The first head-to-head debate between President Donald Trump and former Vice President Joe Biden received terrible reviews. And the ratings weren’t all that hot, either, falling short of the record-setting audience for the opening presidential debate of 2016.
Tuesday’s debate averaged 73.1 million viewers over 16 networks from approximately 9 to 11 p.m. EDT, according to Nielsen ratings data.
That number represents a 13% drop from the record 84 million who tuned in on 13 networks for the opening debate between then-Republican nominee Trump and Democratic nominee Hillary Clinton on Sept. 26, 2016.
Fox News Channel, the home network of debate moderator and “Fox News Sunday” anchor Chris Wallace, scored the largest audience, 17.8 million viewers, for the 96-minute debate period, according to Nielsen. ABC led the broadcast pack with 12.6 million viewers, followed by NBC (9.7 million), CBS (6.4 million) and the Fox broadcast network (5.4 million). CNN attracted 8.3 million viewers, while fellow cable network MSNBC drew 7.2 million for the debate.
Although Tuesday’s audience total fell short of the 2015 number, it surpassed the three opening presidential debates preceding Clinton-Trump: George W. Bush vs. John Kerry in 2004 (62.5 million); Barack Obama vs. John McCain in 2008 (52.4 million); and Obama vs. Mitt Romney in 2012 (67.2 million). Other than the 2016 record-holder, only the sole 1980 debate between President Jimmy Carter and Ronald Reagan (80.6 million) attracted a larger audience than the Biden-Trump match.
The Nielsen numbers do not reflect people watching on laptops or smartphones, a group that has grown since 2016.
Tuesday’s Trump-Biden matchup was almost universally panned by TV commentators, with many criticizing Trump’s immediate and constant interruptions. CNN anchor Jake Tapper called the debate “a hot mess inside a dumpster fire, inside a train wreck” and “the worst debate I have ever seen.” Some responses weren’t printable. Wallace received criticism from those who said he lost control of the event.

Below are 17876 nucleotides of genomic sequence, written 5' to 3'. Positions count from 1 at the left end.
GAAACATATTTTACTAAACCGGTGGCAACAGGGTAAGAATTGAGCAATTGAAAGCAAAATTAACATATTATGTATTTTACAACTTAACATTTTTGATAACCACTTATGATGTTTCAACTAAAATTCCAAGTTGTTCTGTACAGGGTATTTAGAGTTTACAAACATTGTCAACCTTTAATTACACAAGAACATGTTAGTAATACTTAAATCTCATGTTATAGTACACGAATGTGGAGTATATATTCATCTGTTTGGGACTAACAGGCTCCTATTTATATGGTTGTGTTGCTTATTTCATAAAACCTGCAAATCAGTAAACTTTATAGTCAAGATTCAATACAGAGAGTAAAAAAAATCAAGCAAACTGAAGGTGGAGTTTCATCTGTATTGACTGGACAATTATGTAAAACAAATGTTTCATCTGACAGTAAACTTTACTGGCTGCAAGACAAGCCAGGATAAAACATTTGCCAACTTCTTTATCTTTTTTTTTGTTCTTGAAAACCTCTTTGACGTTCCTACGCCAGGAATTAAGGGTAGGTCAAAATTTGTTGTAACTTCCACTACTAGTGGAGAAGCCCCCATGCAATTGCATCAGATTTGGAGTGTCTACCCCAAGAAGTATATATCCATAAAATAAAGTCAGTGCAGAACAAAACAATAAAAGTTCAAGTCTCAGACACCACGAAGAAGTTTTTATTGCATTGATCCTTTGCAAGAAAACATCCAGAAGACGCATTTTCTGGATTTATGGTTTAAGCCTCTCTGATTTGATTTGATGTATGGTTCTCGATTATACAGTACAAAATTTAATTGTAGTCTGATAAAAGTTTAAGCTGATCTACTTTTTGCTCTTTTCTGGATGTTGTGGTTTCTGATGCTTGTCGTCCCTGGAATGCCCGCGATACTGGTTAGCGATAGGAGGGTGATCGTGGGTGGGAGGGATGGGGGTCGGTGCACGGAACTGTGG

‘I did as well as I could’:Moderator Chris Wallace talks Trump-Biden debate
If the 2020 debates follow 2016’s pattern, viewership will drop off in the next two scheduled head-to-heads. After the record 84 million viewers for the first Trump-Clinton encounter, the second 2016 presidential debate drew 66.5 million viewers, with the third experiencing an uptick to 71.6 million. (That cycle’s only vice presidential debate, between Mike Pence and Tim Kaine, averaged 37 million viewers, the lowest for a VP matchup since 2000.)
Two more presidential debates are scheduled, although some media and political commentators are suggesting they be shelved based on Tuesday’s mess. Others, including 2016 Republican presidential debate moderator Megyn Kelly, are suggesting giving the moderator the power to cut off debaters’ microphones.
The Commission on Presidential Debates (CPD), which produces the debates and selects moderators, issued a statement Wednesday saying it would consider making changes to future debates “to ensure a more orderly discussion of the issues” and expressing gratitude to Wallace for “the professionalism and skill” he brought to the event.
Later Wednesday, CBS News, citing an informed source, tweeted that the CPD “plans to issue strict new rules in the coming days that include cutting off a candidate’s microphone if they violate the rules.”
The next scheduled debate between Trump and Biden is an Oct. 15 town-meeting format in Miami that will be moderated by C-SPAN political editor Steve Scully. NBC News White House correspondent Kristen Welker will moderate the final head-to-head on Oct. 22 in Nashville.
Before those debates, USA TODAY Washington Bureau Chief Susan Page will moderate the sole vice presidential debate between incumbent VP Pence and Sen. Kamala Harris on Oct. 7 in Salt Lake City. (All debates start at 9 EDT/6 PDT and will last 90 minutes with no commercial interruptions.)